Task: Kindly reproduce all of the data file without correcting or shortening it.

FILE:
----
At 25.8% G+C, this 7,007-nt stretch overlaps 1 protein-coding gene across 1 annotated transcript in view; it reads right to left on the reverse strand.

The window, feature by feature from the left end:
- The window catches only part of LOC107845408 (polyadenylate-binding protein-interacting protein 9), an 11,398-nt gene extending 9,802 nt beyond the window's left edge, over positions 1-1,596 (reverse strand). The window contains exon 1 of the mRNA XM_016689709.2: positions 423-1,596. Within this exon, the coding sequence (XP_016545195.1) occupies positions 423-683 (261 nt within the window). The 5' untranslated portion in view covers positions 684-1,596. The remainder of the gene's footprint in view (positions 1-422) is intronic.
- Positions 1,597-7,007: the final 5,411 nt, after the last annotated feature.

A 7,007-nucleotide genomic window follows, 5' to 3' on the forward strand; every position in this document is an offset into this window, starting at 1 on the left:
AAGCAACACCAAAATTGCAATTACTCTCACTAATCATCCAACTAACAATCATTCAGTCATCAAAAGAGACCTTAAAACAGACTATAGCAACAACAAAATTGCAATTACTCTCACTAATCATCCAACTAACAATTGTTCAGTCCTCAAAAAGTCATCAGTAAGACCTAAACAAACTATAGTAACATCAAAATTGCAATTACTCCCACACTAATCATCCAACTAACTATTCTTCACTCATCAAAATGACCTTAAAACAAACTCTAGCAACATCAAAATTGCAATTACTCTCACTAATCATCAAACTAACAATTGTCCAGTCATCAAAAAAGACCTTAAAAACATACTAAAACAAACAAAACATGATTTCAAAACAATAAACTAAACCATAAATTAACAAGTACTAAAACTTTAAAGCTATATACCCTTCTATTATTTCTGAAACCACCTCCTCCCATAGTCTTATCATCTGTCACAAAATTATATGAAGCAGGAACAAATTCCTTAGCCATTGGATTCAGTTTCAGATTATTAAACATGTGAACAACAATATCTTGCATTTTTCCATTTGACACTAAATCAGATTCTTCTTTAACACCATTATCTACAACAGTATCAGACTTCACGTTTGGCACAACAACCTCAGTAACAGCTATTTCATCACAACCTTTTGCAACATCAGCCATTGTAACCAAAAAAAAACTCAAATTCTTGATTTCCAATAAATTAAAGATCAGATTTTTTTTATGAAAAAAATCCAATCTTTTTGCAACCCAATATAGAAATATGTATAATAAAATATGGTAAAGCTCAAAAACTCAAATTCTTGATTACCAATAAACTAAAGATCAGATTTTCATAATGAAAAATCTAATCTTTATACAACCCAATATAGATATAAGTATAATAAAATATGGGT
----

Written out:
At 25.8% G+C, this 7,007-nt stretch overlaps 1 protein-coding gene across 1 annotated transcript in view; it reads right to left on the reverse strand.

The window, feature by feature from the left end:
- The window catches only part of LOC107845408 (polyadenylate-binding protein-interacting protein 9), an 11,398-nt gene extending 9,802 nt beyond the window's left edge, over positions 1-1,596 (reverse strand). The window contains exon 1 of the mRNA XM_016689709.2: positions 423-1,596. Within this exon, the coding sequence (XP_016545195.1) occupies positions 423-683 (261 nt within the window). The 5' untranslated portion in view covers positions 684-1,596. The remainder of the gene's footprint in view (positions 1-422) is intronic.
- Positions 1,597-7,007: the final 5,411 nt, after the last annotated feature.

A 7,007-nucleotide genomic window follows, 5' to 3' on the forward strand; every position in this document is an offset into this window, starting at 1 on the left:
AAGCAACACCAAAATTGCAATTACTCTCACTAATCATCCAACTAACAATCATTCAGTCATCAAAAGAGACCTTAAAACAGACTATAGCAACAACAAAATTGCAATTACTCTCACTAATCATCCAACTAACAATTGTTCAGTCCTCAAAAAGTCATCAGTAAGACCTAAACAAACTATAGTAACATCAAAATTGCAATTACTCCCACACTAATCATCCAACTAACTATTCTTCACTCATCAAAATGACCTTAAAACAAACTCTAGCAACATCAAAATTGCAATTACTCTCACTAATCATCAAACTAACAATTGTCCAGTCATCAAAAAAGACCTTAAAAACATACTAAAACAAACAAAACATGATTTCAAAACAATAAACTAAACCATAAATTAACAAGTACTAAAACTTTAAAGCTATATACCCTTCTATTATTTCTGAAACCACCTCCTCCCATAGTCTTATCATCTGTCACAAAATTATATGAAGCAGGAACAAATTCCTTAGCCATTGGATTCAGTTTCAGATTATTAAACATGTGAACAACAATATCTTGCATTTTTCCATTTGACACTAAATCAGATTCTTCTTTAACACCATTATCTACAACAGTATCAGACTTCACGTTTGGCACAACAACCTCAGTAACAGCTATTTCATCACAACCTTTTGCAACATCAGCCATTGTAACCAAAAAAAAACTCAAATTCTTGATTTCCAATAAATTAAAGATCAGATTTTTTTTATGAAAAAAATCCAATCTTTTTGCAACCCAATATAGAAATATGTATAATAAAATATGGTAAAGCTCAAAAACTCAAATTCTTGATTACCAATAAACTAAAGATCAGATTTTCATAATGAAAAATCTAATCTTTATACAACCCAATATAGATATAAGTATAATAAAATATGGGT